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Thursday, December 18, 2014

UK Parliament hears of slavery risks in NC tobacco fields

The British House of Commons debated legislation today addressing human rights abuses in UK-based companies' supply chains, and North Carolina's tobacco fields came up as as an example of a workplace where modern-day slavery is a real risk.
Member of Parliament Ian Lavery spoke about the conditions he and fellow Labor Party MP James Sheridan witnessed during a July fact-finding mission to eastern North Carolina tobacco farms, which supply the British cigarette industry. Joined by U.S. Rep. Marcy Kaptur (D-Ohio), who wrote about the experience for The Nation, they were hosted by the Farm Labor Organizing Committee, an Ohio-based union that represents migrant workers in North Carolina and the Midwest.
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Tuesday, December 16, 2014

Few charged with human trafficking end up behind bars | Canada | News | Calgary

LONDON, Ont. - Arrests in recent years for human trafficking have made for exciting front page headlines. The withdrawal of charges have happened without notice.

The low success rate in human trafficking charges is raising questions about the way those laws are being applied.

"It is really tricky. There are a lot of grey areas," said Karlee Anne Sapoznik, head of the Alliance Against Modern Slavery, a Canadian non-profit advocacy group. "If you look at the difference between Canada and the United States, it's quite shocking the success rates for convictions for trafficking."

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Ending human trafficking a 'fight we must continue', state leaders say | Lubbock Online | Lubbock Avalanche-Journal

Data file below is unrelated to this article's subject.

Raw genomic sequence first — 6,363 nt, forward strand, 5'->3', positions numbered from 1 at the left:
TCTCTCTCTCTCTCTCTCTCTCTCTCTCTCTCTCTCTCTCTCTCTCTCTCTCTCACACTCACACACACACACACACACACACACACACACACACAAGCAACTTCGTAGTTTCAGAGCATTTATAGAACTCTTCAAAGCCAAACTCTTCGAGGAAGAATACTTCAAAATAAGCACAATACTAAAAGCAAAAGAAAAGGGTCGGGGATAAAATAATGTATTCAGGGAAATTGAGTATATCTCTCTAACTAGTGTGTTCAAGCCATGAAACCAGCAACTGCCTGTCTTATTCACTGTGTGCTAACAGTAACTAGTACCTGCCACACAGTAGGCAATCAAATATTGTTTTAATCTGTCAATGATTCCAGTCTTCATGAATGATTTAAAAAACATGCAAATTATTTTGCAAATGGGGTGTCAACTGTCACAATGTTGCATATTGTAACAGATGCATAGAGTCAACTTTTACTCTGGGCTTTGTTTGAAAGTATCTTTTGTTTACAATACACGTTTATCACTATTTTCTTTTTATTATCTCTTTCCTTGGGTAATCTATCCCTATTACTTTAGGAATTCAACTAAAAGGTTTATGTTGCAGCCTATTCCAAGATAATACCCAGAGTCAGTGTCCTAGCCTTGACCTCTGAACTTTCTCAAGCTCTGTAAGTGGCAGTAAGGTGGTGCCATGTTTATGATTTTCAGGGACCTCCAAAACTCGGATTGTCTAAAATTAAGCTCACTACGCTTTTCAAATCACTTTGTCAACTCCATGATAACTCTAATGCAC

AUSTIN – In recent sessions, the Texas Legislature has passed laws aimed at making it tough for human traffickers and pimps, as well as helping the victims of those criminals.
It looks like the upcoming session will be no different.
As in the case of legislation aimed at reducing the number of child deaths due to abuse or neglect, anti-human trafficking proposals are also expected to get the lawmakers’ attention when the Legislature is back in session on Jan. 13.
“This is a fight that we must continue,” said Rep. John Frullo who, in his four years as a legislator, has successfully authored legislation aimed at giving law enforcement the resources they need to combat this problem.
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Ending human trafficking a 'fight we must continue', state leaders say | Lubbock Online | Lubbock Avalanche-Journal:


Monday, December 15, 2014

BBC News - Churches key to combating slavery across the world


Nadia was married at 13, and trafficked across the Indian border to a life of domestic servitude by her own husband.
Now in her 60s, she has finally found refuge in the UK, in a small but cosy bedroom in a safe house, thanks to the Salvation Army and the Hestia human trafficking project.
But for many years, she was a victim of modern slavery, locked up in a house in a country in South East Asia that was not her own, with identity documents falsified by her husband to claim that she was from elsewhere. Nadia cries as she remembers it.

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Saturday, December 6, 2014

Modern slavery under the lens | Denton Record Chronicle | News for Denton County, Texas

Researchers at the University of Texas School of Social Work in Austin will be charting the scope of human trafficking in the state as part of the Texas Slavery Mapping Project.
The two-year initiative is funded by a $500,000 state grant awarded to the Institute on Domestic Violence and Sexual Assault and the Bureau of Business Research at UT.
Both organizations are working with Allies Against Slavery, a nonprofit organization, to document the extent of human trafficking across the state.
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